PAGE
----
2008 Sabermetric Year in Review: San Francisco Giants
November 17, 2008 7 Comments
The tour bus takes a trip up to NorCal to visit the San Francisco Giants, who began life without Barry Bonds* in 2008. Oh, I wasn’t supposed to mention him? Why not. During his whole will-someone-or-won’t-someone saga in 2008, he was the most interesting Giants story line, despite not making a single plate appearance (or any kind of appearance) for the Giants at all in 2008. That might not be fair to a guy like Tim Lincecum, but…
Record: 72-90 (4th place, NL West)
Pythagorean Projection: 68.28 wins
Overview: Well, I’m not entirely sure what to say here. They went out. They played baseball. They couldn’t hit. They have mad young pitching. It doesn’t work to produce a winner.
What went right: Well, Tim Lincecum won a very deserved Cy Young Award. Lincecum did get a little lucky (low HR/FB, a little high on the LOB%, although a good strikeout rate helps a lot in that category), but that 10.51 K per 9 IP doesn’t lie. Then there’s the fact that his BABIP was not lucky (.316), and his FIP was exactly in line with his actual ERA (2.62). This guy really is that good. And he’s 24. Imagine what happens when this guy is no longer cost-controlled.
Brian Wilson seized the closer’s job at the end of the 2007 season and doesn’t appear ready to give it back. Wilson notched 41 saves (while the Giants won 72… that’s 60%… that K-Rod guy saved 62% of the Angels’ 100 wins.) Wilson will have a special spot in my heart, not for his save total, or for the cheap BNL reference that I always make when I talk about him, but because he’s a guy whom few have heard of and many of your fellow fantasy owners will be scared away from. Despite notching all those saves, he had a WHIP of 1.44 and an ERA of 4.62. But, he had a BABIP of .336, which is due for a good regression to the mean. That means that next year, his WHIP will probably be better (although he does walk 4 guys per 9 IP…) and the ERA will likely come down. The Giants will (still) not have the offense to blow people away, so Wilson will have a lot of close leads to protect. Wilson would probably be a good second reliever to take for your team. He’ll get you the saves, and he’s better than his stats make him look.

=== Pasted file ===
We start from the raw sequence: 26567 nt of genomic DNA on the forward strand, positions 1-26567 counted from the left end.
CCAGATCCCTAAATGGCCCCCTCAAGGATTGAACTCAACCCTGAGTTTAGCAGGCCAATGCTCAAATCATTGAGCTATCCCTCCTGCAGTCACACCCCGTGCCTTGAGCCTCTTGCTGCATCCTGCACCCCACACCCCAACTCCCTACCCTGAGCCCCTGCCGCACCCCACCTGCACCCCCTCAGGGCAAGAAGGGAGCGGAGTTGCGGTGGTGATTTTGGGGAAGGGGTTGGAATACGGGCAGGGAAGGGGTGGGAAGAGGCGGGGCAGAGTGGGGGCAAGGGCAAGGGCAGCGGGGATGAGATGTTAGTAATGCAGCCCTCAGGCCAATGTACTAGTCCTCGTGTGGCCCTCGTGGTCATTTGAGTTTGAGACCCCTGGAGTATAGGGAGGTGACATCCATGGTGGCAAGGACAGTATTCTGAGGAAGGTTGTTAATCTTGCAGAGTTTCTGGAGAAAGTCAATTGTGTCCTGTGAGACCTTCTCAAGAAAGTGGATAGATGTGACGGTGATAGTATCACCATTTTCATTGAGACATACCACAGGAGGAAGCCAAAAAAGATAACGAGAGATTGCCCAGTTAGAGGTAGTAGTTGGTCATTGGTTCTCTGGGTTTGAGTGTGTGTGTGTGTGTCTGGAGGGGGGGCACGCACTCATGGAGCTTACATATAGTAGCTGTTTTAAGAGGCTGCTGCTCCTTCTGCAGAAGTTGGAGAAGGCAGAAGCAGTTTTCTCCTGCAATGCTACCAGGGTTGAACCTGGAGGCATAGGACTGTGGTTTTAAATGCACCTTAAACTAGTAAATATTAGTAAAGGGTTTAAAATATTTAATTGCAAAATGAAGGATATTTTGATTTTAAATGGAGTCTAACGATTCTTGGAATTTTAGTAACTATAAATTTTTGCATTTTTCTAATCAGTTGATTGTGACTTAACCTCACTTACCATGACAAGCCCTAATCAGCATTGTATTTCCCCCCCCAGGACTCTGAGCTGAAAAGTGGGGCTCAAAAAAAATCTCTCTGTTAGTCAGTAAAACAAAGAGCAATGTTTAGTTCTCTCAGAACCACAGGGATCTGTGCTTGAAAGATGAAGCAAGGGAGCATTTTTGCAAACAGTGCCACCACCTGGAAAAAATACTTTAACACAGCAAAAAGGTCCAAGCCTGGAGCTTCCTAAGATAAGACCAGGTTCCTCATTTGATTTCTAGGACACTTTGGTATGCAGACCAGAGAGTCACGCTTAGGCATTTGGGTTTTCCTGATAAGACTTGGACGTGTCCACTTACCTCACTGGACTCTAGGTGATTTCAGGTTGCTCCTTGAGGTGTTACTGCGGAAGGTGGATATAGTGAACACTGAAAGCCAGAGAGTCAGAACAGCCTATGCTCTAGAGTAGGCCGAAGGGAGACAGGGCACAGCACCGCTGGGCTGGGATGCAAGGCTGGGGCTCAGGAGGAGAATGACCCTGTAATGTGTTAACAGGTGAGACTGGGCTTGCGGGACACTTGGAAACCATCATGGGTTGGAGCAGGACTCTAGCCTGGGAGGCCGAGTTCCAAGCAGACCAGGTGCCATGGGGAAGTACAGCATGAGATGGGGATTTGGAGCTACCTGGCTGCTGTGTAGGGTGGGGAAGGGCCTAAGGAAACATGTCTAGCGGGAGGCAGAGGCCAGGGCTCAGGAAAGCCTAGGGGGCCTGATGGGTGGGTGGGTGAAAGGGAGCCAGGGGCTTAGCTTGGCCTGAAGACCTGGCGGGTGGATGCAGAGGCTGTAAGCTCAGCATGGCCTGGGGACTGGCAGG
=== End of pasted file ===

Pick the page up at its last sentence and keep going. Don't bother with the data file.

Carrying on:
What went wrong: The Phillies seemed to really miss Aaron Rowand this year. Rowand is something of a statistical oddity. He traded fly balls for ground balls, struck out a bit more, and saw a precipitous drop in his contact rate (#2 and #3 are probably related). Worse, his swing percentage went up, almost all in the category of swinging at pitches outside the strike zone. Rowand got a little jumpy this year. Maybe it was the giant (hehe) contract that he signed. But let’s consider for a moment Rowand’s RC/27 over the last four years. From 2005-2008, the numbers were 4.55, 4.46, 6.93, 4.53. Which one looks like the outlier? Of course, Rowand was one of those gentlemen that happened to profit from the fact that he had his outlier season right as he was gearing up to sign a free agent deal.